Tonight I sit with ice chips in hand, recovering for this morning's rude awakening. Nothing stops me in my tracks like a wicked stomach bug. This is the first time I have been sick with out any of my girls at home. Usually we take turns fetching ice, gathering tissues, and making a pot of hearty chicken soup. Tonight I relied on my own devices as my farm guys managed feeding and milking; have I mentioned, my guys do not milk..but that is another post!


1 whole bird, skinned and washed
8 cups water (or enough to cover bird in pot)
1 tablespoon cider vinegar
1 onion
5 garlic cloves, smashed
2 chilies (fresh or dried)

Place all ingredients in a stock pot (or crock pot) and cover. Simmer 12 hours- low and slow. Remove the bird- take the meat off the bones and refrigerate until needed. Place the bones back in the stock pot and simmer 12 more hours..skimming if needed.
The longer you cook the stock, the richer and more flavorful it is. 
After 24 hours, strain through a fine mesh sieve (or cheese cloth), discarding bones/veggies. 
Either freeze the stock in quart containers or place it in a large pot and make soup.

Broth from above (fresh or thawed)
4 onions, coarsely chopped
8 carrots, peeled and coarsely chopped
6 celery stocks, coarsely chopped
2-4 zucchinis, thick sliced
1 small head broccoli, coarsely chopped
5 garlic cloves, finely chopped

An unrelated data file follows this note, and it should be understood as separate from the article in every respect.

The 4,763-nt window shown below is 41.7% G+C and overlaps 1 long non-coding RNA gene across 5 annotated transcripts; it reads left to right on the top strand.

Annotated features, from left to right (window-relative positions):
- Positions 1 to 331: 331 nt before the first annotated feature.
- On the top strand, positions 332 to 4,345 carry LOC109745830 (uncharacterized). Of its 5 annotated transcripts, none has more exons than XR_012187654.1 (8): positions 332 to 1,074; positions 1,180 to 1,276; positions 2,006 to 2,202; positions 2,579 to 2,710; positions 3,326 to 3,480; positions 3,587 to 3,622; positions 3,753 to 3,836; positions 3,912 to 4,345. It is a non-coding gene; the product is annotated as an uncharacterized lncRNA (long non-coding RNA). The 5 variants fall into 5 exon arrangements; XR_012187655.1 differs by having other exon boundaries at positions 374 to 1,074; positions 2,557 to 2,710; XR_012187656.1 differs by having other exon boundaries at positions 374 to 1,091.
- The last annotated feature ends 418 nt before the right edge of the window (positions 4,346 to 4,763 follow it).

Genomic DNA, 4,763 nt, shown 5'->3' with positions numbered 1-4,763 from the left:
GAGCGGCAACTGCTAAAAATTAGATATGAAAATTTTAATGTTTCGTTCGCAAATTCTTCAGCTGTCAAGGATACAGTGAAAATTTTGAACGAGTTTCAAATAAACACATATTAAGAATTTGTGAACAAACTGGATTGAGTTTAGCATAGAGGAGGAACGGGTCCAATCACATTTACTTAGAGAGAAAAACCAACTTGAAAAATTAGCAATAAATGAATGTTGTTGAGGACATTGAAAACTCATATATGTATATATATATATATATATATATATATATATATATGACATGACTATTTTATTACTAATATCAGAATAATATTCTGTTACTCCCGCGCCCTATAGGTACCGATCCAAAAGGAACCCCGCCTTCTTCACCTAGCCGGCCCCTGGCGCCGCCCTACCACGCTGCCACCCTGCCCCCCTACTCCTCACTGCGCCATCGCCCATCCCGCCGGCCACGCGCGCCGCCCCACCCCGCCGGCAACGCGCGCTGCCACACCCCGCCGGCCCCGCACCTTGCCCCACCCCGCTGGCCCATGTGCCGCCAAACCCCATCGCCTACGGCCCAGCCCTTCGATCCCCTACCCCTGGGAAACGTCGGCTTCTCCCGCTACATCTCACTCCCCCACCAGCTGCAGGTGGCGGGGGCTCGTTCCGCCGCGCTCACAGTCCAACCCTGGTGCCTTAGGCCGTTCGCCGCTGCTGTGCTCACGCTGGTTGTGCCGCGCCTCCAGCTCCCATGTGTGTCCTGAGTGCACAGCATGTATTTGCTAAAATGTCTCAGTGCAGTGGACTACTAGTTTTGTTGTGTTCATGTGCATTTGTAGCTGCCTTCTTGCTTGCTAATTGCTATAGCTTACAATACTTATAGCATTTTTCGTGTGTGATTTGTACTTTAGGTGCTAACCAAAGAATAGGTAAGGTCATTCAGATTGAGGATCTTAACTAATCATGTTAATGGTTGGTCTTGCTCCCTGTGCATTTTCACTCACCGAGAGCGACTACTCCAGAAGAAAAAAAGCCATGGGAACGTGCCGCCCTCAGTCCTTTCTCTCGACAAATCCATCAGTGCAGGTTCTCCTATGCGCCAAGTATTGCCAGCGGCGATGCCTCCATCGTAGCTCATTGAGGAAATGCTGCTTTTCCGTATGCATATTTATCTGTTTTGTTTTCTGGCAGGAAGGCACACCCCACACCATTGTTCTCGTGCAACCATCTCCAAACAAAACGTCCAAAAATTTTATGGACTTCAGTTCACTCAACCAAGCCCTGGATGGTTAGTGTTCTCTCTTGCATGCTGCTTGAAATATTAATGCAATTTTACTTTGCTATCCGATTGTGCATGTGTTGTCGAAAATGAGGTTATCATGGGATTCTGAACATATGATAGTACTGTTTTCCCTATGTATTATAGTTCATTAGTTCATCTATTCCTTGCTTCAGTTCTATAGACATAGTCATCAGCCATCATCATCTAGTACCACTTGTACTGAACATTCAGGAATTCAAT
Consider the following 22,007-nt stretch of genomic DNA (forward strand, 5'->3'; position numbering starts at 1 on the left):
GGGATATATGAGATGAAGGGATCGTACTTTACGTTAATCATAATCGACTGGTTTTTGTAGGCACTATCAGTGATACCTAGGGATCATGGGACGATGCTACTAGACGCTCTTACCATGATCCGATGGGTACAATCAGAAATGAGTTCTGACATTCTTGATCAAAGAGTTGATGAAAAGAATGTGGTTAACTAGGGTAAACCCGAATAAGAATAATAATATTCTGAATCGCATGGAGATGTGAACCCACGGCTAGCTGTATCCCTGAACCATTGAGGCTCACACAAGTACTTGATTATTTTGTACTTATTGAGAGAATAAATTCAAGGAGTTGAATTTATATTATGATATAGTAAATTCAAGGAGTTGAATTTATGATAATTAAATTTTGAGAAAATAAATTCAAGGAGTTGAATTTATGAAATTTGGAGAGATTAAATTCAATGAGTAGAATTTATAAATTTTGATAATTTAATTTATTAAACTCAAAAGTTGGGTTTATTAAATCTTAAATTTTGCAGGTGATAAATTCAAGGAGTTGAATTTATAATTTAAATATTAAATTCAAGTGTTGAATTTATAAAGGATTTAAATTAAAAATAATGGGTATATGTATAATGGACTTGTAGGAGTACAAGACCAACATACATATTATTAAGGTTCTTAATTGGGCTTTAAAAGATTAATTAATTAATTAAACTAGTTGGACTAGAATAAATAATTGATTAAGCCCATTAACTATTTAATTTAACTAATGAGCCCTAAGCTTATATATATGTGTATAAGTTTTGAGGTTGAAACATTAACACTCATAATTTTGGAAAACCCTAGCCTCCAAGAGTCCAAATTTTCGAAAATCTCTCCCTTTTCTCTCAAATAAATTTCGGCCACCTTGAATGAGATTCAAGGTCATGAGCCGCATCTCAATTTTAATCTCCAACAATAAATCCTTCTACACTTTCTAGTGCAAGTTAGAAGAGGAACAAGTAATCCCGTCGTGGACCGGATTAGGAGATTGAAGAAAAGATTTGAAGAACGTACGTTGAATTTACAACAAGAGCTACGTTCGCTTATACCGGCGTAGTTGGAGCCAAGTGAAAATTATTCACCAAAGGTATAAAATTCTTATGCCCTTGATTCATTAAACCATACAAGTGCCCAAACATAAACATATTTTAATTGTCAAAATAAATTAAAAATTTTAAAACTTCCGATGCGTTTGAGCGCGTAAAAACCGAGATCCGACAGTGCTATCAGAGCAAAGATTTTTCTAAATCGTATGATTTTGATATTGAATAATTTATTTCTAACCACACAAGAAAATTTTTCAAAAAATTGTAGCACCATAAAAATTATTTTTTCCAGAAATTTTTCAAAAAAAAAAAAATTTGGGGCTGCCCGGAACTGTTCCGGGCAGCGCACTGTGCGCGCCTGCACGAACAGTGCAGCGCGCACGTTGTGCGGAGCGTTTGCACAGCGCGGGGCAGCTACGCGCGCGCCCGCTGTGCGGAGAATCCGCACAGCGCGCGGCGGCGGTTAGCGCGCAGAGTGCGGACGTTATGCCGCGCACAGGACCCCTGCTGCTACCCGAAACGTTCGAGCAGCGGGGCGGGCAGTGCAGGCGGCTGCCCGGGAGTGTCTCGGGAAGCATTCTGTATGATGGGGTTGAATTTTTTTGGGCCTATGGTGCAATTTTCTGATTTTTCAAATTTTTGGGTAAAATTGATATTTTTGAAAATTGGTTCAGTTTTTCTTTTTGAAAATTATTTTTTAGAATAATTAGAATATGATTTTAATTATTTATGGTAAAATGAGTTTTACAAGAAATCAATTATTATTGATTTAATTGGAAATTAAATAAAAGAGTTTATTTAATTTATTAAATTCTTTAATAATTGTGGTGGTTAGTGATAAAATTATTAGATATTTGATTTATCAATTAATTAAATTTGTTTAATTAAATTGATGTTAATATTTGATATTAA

4 inch of ginger, grated
2-4 tablespoons sea salt
2-4 teaspoons crushed red pepper
small bunch basil, rosemary, sage and oregano
a large bunch of thyme
chicken meat from earlier cooking
fresh parsley (to top at serving)

In a stock pot, simmer all ingredients (except the meat parsley) until veggies are fork tender. Stir in meat just to warm..adding parsley at serving time. 
This soup freezes well in serving portions or quarts.

Fortunate for me, broth was already made and frozen for days like this. Chicken was leftover from Monday's dinner, and veggies were on hand making this a bit quicker process.

   We have been eating this soup for several years now; when recovering from illness, detoxing after heavy meals (or seasonally), and after a nasty migraine. It is a blessing to us..I hope it is a blessing to you. Now, off to enjoy a little nourishing..after... :)

Tuesday, August 27, 2013

Shall We Wok: Citrus & Soba

    Before we fire up the stove, let's just take a moment to get acquainted with Soba. Soba are an 'authentic Japanese noodle' made with buckwheat flour and water. These amazing things caught my eye one day and have now made themselves right at home here in the wok. I can not tell you how readily they absorb the flavors you add to them; tangy soy, pungent ginger or fiery peppers and garlic- yum! Four minutes in boiling water and you have tasty, oh so versatile, noodles to toss in your favorite stir fry. (Okay, and they are organic, and healthy- low carb, but they really taste good).

    Now that introductions are complete, let's stroll on over to the gas and fire it up.  I am using a stainless steel wok; I had a non-stick one, but ruined it completely and never went back. Note, before we actually lite the fire, all supplies are gathered and chopping complete. There is no time for grabbing anything from the fridge or smashing garlic once the wok is hot. When cooking with a wok, set that big beauty on the burner and light it up; full fire here, ladies- get it hot! You want that puppy smoking before you add anything to it. To test for readiness, drop water into the wok. If it dances and evaporates quickly- ready.